Someone called it "Aspirin-like" - used for wide range of cancer disease.

Paclitaxel Supply Approaches:

Early research using Paclitaxel was limited by a restricted supply due to several difficulties in obtaining the drug. The concentration of the compound in yew bark is low (Taxol content of 0.002% in yew leaves), and Paclitaxel extraction is complex and expensive. The Pacific yew is a limited resource, it grows very slow and is located in old-growth forests that are the habitat of the endangered spotted owl.

As demand for paclitaxel increased,  researchers have been exploring  new ways to increase the availability of Paclitaxel.

Since January 1991, Bristol-Myers Squibb has been selected by NIH as the CRADA (Cooperative Research and Development Agreement) partner for Taxol. (This agreement was valid until Dec. 1997.)

Bristol-Myers Squibb produces Paxlitaxel Injection (Taxol, Registered Trademark) via a semi-synthesis process from Taxus baccata, the Europe Yew tree.

Many European and Indian companies are using semi-synthesis approach as well.

To use cell culture or fungi fermentation techniques to produce Taxol are also developed.

Yew tree species with high yield of 10DAB or Paclitaxel for cultivation are available. i.e. Taxus media Hicksii, its Taxol content reaches 0.026 % -  - 0,045%.

Total synthesis of Paclitaxel was achieved in 1994. However it is unlikely to be applied in the commercial production of Paclitaxol.

New Resource of NaturaL Paclitaxel 
  - Taxus yunnanensis or Taxus chinensis

There have been many research reports on the constitutions of othet yew tree species worldwide.

Scientists in US, China, Japan, Taiwan and other countries have done detailed research on Taxus yunnanensis or Taxus chinensisi (Chinese yew) as the new resource of Paclitaxel. There are four Chinese yew species growing on the territory of China. Scientists proved that all of them contain Paclitaxel at a similar level as the Taxus brevifolia.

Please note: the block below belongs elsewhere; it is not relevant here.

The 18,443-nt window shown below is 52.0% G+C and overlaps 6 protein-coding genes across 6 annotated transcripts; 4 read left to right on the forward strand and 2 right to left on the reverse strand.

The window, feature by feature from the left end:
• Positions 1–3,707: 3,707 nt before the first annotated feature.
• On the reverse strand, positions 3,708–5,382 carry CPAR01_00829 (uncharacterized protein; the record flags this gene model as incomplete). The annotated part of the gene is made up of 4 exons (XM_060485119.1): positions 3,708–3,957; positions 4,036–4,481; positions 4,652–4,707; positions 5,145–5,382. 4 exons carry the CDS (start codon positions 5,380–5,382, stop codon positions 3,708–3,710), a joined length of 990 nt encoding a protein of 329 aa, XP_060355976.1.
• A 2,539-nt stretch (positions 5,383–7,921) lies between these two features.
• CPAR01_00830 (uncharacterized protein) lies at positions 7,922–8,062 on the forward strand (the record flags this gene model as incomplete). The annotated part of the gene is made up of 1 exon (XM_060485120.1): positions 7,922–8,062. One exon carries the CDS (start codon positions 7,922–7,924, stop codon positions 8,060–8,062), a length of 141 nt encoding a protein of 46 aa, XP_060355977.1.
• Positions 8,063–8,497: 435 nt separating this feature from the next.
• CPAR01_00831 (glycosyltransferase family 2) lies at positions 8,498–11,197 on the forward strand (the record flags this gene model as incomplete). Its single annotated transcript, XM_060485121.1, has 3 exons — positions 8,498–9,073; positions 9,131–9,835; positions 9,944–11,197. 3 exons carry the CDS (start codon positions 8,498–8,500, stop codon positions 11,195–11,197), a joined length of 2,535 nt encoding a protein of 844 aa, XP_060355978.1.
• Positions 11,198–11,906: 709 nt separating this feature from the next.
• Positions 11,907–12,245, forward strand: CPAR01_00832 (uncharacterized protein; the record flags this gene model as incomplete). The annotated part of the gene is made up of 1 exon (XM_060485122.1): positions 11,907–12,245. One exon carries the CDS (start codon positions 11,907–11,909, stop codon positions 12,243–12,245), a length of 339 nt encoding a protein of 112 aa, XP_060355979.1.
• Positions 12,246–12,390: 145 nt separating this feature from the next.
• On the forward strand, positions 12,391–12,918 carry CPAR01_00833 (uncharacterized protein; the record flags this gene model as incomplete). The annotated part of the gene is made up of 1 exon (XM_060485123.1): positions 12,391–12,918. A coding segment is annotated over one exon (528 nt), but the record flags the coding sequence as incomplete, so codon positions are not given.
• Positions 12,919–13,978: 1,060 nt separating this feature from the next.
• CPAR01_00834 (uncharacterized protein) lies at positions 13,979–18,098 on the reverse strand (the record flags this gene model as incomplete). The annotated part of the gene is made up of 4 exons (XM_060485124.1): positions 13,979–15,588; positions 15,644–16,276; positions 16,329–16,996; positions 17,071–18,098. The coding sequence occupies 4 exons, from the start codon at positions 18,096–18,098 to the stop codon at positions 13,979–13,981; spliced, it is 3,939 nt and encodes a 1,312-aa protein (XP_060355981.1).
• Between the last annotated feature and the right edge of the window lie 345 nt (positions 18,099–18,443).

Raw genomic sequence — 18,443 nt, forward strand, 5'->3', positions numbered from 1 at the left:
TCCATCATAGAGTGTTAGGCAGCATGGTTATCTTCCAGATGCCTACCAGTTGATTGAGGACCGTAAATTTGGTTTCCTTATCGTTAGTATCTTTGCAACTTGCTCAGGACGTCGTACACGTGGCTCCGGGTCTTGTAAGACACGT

Scientists have isolated and identified 110 taxanes from Chinese yews, and 36 of them were new taxanes. in vitro and in vivo studies proved that Paclitaxel is the most active anti-cancer compound among all these yew tree taxanes.

Clinical trials in China since 1995 have proved the effectiveness and safety of Natural Paclitaxel Injection (which contains Paclitaxel extracted from Taxus yunnanensis or Taxus chinensis) in cancer treatment.

In recent 8 years, very large planting fields of yew trees have been established in China to supply it.  Chinese manufacturers incorporates with Chinese academic institutions have developed the protocol to use HPLC technology to extract and purify Paclitaxel fro m yew tree materials without any semi-synthesis procedure. So we call it "Natural Paclitaxel".

Scientific evidences confirmed that 99.5% Natural Paclitaxel can reach the highest quality level of Paclitaxel product.

The Natural Paclitaxel from Taxus yunnanensis or Taxus chinensis is becoming an invaluable and important new resource of Paclitaxel. Due to its high quality and lower cost, many west pharmaceutical companies  and research laboratories have turned to this new resource of Paclitaxel. (including the giant drug companies. i.e. IVAX already claimed in its package-insert that both Taxus brevifolia and Taxus yunnanesis are the source of its Paclitaxel Injection. )

21CEC have been involved in helping developing the highest quality Paclitaxel  (99,5%, Injectable grade) as active substance used for EU generic Paclitaxel Injection. We keep inspecting  and  monitoring the details of DMF file, the GMP condition, the whole prcessing of its production, and its high quality was double checked in west laboratories.

That's why we can guarantee the high quality of Paclitaxel provided by us. Get a quote